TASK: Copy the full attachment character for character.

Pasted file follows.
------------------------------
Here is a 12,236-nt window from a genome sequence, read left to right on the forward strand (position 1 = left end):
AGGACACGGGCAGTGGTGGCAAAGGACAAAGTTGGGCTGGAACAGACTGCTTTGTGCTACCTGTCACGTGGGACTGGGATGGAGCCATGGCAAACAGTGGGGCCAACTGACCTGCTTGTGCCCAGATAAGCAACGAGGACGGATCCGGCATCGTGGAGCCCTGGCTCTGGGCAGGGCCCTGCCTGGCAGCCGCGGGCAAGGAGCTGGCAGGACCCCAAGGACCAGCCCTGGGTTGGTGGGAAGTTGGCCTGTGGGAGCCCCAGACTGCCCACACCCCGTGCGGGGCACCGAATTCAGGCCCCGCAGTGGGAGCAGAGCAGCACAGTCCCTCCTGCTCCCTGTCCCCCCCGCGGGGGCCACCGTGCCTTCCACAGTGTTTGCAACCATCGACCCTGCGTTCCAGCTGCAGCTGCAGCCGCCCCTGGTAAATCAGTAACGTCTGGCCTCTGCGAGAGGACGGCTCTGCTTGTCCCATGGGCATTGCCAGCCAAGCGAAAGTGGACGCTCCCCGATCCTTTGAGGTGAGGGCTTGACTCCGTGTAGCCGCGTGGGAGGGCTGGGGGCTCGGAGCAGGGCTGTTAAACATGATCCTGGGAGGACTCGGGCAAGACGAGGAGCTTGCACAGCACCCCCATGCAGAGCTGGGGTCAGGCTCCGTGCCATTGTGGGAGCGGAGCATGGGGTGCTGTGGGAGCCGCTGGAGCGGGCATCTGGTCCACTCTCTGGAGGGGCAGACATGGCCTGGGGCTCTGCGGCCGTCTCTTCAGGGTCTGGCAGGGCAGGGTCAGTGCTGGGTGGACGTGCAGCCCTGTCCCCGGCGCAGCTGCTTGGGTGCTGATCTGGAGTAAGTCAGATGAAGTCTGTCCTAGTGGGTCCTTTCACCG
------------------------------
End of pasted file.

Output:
Here is a 12,236-nt window from a genome sequence, read left to right on the forward strand (position 1 = left end):
AGGACACGGGCAGTGGTGGCAAAGGACAAAGTTGGGCTGGAACAGACTGCTTTGTGCTACCTGTCACGTGGGACTGGGATGGAGCCATGGCAAACAGTGGGGCCAACTGACCTGCTTGTGCCCAGATAAGCAACGAGGACGGATCCGGCATCGTGGAGCCCTGGCTCTGGGCAGGGCCCTGCCTGGCAGCCGCGGGCAAGGAGCTGGCAGGACCCCAAGGACCAGCCCTGGGTTGGTGGGAAGTTGGCCTGTGGGAGCCCCAGACTGCCCACACCCCGTGCGGGGCACCGAATTCAGGCCCCGCAGTGGGAGCAGAGCAGCACAGTCCCTCCTGCTCCCTGTCCCCCCCGCGGGGGCCACCGTGCCTTCCACAGTGTTTGCAACCATCGACCCTGCGTTCCAGCTGCAGCTGCAGCCGCCCCTGGTAAATCAGTAACGTCTGGCCTCTGCGAGAGGACGGCTCTGCTTGTCCCATGGGCATTGCCAGCCAAGCGAAAGTGGACGCTCCCCGATCCTTTGAGGTGAGGGCTTGACTCCGTGTAGCCGCGTGGGAGGGCTGGGGGCTCGGAGCAGGGCTGTTAAACATGATCCTGGGAGGACTCGGGCAAGACGAGGAGCTTGCACAGCACCCCCATGCAGAGCTGGGGTCAGGCTCCGTGCCATTGTGGGAGCGGAGCATGGGGTGCTGTGGGAGCCGCTGGAGCGGGCATCTGGTCCACTCTCTGGAGGGGCAGACATGGCCTGGGGCTCTGCGGCCGTCTCTTCAGGGTCTGGCAGGGCAGGGTCAGTGCTGGGTGGACGTGCAGCCCTGTCCCCGGCGCAGCTGCTTGGGTGCTGATCTGGAGTAAGTCAGATGAAGTCTGTCCTAGTGGGTCCTTTCACCG